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Matthew Volk

Delete All Your Old Facebook Posts with a Few Lines of Javascript

JavaScript3 min read

Last Updated: June 27th, 2020

Intro

The other day I was scrolling through Facebook when I noticed a new feature called Activity Log. This feature gives you a zoomed-out look of your timeline that allows you to jump through to different years and see the posts, comments, and pictures from today back to the beginning.

After a few minutes skimming through old posts from my days as a 14 year old internet spazz, I realized I had thousands of posts that needed to be deleted. To click and manually delete each post could have taken weeks, so instead I wrote a few lines of Javascript that could instantly delete my entire post history in a matter of seconds.

This post is still evolving, right now I’m going to admit the code is pretty manual. If it catches enough traction I’ll package it all up in a Chrome extension and make a link available here.

Navigate to Your Post History in Facebook

Before writing any code, you'll need to navigate to the dashboard in Facebook where you're able to see your activity log. The Facebook UI has recently changed as of May 2020, but you should be able to navigate to your activity log by entering the following address in your browser's address bar:

1https://www.facebook.com/{YOUR_FACEBOOK_USERNAME}/allactivity

Be sure to replace {YOUR_FACEBOOK_USERNAME} with your actual Facebook username.

Once you land on that page, there should be a link that says "Filter" which you can click to filter the list of activity down to just "Posts". Once you click that filter, scroll all the way to the bottom of the list (which may take a while) to render all posts into the DOM.

The Code

Go ahead and open your browser’s developer tools > Javascript console tab. Facebook has a couple warning messages about entering malicious code given to you by strangers on the internet, but we’ll just ignore that for now ¯\_(ツ)_

The first thing that we’ll want to do is gain access to the list of DOM nodes that house the edit button:

1var btns = document.querySelectorAll('[aria-label="Action options"]');

Now from this point on, it's very hard to write a single tutorial that will last the test of time. Facebook uses react and a whole bunch of other tooling behind the scenes of their web application, and it's very apparent if you start looking at the number of nested divs, each with about 10 - 15 CSS classes all named with cryptographic short strings.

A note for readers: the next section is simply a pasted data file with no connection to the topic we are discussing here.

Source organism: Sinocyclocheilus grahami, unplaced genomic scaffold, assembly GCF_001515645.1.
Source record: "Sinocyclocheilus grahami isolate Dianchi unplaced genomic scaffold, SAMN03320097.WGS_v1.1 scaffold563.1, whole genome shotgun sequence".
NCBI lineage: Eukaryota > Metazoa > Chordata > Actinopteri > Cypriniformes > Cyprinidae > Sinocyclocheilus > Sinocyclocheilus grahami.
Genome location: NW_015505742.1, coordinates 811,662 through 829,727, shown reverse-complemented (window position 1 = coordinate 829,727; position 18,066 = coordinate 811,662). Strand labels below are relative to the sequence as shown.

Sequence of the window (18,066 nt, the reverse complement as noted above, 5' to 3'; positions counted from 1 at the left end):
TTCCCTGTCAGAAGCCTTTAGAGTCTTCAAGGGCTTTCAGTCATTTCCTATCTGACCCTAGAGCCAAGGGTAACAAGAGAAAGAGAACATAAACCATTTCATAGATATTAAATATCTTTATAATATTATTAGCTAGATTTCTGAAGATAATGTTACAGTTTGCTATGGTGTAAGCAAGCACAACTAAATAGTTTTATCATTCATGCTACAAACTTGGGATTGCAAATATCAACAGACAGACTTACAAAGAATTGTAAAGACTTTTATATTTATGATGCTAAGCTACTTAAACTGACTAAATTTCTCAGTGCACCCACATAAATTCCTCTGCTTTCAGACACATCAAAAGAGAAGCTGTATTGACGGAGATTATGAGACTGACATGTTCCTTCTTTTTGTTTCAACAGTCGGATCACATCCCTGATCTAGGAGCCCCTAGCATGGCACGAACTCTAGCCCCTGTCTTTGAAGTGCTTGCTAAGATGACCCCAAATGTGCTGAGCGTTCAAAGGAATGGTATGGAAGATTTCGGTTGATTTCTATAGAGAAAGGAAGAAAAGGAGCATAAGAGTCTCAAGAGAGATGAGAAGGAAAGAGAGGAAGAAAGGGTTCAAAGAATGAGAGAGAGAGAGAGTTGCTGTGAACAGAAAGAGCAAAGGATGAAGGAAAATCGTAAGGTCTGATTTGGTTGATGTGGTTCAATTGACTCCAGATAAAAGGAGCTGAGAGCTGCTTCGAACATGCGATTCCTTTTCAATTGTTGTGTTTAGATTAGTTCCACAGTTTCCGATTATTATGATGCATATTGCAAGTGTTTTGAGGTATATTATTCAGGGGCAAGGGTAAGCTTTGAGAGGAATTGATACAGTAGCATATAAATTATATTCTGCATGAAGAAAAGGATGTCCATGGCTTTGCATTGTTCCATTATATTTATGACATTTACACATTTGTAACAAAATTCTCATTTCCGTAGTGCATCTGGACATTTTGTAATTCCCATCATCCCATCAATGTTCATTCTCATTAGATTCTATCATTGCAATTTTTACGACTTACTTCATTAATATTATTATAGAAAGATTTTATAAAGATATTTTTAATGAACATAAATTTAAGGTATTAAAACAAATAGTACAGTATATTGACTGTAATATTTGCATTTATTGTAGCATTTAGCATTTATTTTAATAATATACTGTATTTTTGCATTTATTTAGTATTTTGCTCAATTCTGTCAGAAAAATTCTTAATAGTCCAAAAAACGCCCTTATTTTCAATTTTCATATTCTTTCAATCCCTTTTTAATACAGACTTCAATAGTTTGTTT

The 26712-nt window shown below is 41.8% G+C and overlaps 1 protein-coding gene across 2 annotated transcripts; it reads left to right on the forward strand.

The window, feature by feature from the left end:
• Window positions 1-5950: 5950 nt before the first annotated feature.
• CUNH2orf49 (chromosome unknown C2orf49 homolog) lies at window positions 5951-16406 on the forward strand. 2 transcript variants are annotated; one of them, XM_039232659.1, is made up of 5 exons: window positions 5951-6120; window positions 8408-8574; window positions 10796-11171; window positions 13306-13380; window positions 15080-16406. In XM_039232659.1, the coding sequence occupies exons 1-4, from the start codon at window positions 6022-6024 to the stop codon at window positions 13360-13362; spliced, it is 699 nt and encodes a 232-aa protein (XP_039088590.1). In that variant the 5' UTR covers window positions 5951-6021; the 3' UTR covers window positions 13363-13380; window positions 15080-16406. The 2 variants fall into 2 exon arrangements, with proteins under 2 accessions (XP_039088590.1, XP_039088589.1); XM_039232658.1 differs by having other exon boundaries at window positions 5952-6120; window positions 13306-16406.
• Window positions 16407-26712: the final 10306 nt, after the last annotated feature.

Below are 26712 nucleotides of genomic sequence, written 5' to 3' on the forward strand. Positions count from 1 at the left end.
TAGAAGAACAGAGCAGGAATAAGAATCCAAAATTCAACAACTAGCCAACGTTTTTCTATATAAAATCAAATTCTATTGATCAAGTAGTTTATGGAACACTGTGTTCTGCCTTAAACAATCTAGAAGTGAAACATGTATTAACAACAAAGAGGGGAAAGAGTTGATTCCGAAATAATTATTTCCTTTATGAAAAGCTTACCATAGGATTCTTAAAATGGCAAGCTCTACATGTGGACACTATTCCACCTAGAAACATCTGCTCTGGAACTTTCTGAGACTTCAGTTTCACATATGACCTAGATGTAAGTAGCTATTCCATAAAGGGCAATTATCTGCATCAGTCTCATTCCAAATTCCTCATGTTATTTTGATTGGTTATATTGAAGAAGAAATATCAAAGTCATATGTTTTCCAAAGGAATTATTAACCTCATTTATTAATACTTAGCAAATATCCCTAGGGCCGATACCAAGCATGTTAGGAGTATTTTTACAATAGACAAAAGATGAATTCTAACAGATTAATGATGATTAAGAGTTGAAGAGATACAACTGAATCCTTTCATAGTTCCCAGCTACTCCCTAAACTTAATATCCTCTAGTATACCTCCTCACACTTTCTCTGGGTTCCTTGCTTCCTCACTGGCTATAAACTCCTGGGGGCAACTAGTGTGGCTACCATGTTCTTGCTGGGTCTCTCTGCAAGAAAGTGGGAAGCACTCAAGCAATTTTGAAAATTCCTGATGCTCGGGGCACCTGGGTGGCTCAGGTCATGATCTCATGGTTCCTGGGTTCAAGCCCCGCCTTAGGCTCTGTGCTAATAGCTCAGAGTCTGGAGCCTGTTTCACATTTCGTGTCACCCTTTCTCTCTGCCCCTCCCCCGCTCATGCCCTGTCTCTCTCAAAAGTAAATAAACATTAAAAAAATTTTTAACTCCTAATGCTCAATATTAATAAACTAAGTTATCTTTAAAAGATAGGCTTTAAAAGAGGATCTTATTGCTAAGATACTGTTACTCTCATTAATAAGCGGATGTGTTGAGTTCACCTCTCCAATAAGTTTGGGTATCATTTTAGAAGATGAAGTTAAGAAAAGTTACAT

This makes it virtually impossible to create a single way to detect all the "Delete" nodes and click them individually, but essentially what you want to do is something like this:

First, write a function in the Javascript console that loops through the DOM tree backwards starting with a node of your choice. The node we give this function will eventually be a span element with the text of that element being "Delete". The reason we need to do this is because with Facebook's DOM structure, the element that has the text "Delete" is not the same element that you click to actually delete... thanks, Facebook.

1var findDeleteButton = function (node, func) {
2 var node = node;
3 var attr = "role";
4 var val = "menuitem";
5 var notFound = true;
6
7 while (notFound) {
8 if (func(node, attr, val)) {
9 notFound = false;
10 return node;
11 } else {
12 node = node.parentElement;
13 }
14 }
15};

Then write a function that checks for a specified attribute/value pair on a DOM element. Have it return true if the attribute/value pair is found, and false if it is not.

1var checkAttrVal = function (node, attr, val) {
2 if (node.hasAttribute(attr)) {
3 if (node.getAttribute(attr) === val) {
4 return true;
5 } else {
6 return false;
7 }
8 } else {
9 return false;
10 }
11};

Then, we put it all together.

  1. First, we loop through the array of button elements to open the prompt containing the "Delete" button for the post
  2. For each button element, we trigger a click() method
  3. Once we have the prompt containing the "Delete" button open, we use an XPath selector to scan the DOM for a span element with its text set to "Delete"
  4. Then, as mentioned above, we need to find the parent element that you actually need to click to delete the post. Walk backwards from that span until you find an element with attribute == "menuitem"
  5. Trigger another click() method to click the delete button element
  6. Continue the loop
1btns.forEach((btn) => {
2 btn.click();
3 var deleteTextNode = $x("//span[text()='Delete']"); // traverse dom for DOM elements with innerText == "Delete"
4 var deleteBtnNode = findDeleteButton(deleteTextNode, checkAttrVal); // traverse parent dom nodes until you find a parent node that you can fire an "click()" method on.
5 deleteBtnNode.click(); // fire the .click() method on that node
6});

There you are! If done correctly, you will have deleted every single post you've ever posted on Facebook.

Facebook's DOM Structure Changes Often

This post was last updated June 27th, 2020, but Facebook's DOM structure changes often. Facebook's DOM is built from tens of thousands of React components, and millions of DOM attributes that can change any time. There are four "weak" points in this code:

  1. In our btns array, the aria-label for the "Action options" button could change at any time.
  2. In our checkAttrVal function, nobody can say that the clickable parent node will be found with that specific attribute/value pair. They could easily change, for example, role="menuitem" to role="button" which would require you to modify this code.
  3. The XPath selector we use to find the "Delete" text could change. Facebook could swap the span tag with another HTML element if they choose.
  4. The entire script is subject to fail if Facebook redesigns their Activity Log, they already did it once in 2020.
© 2020 by Matthew Volk. All rights reserved.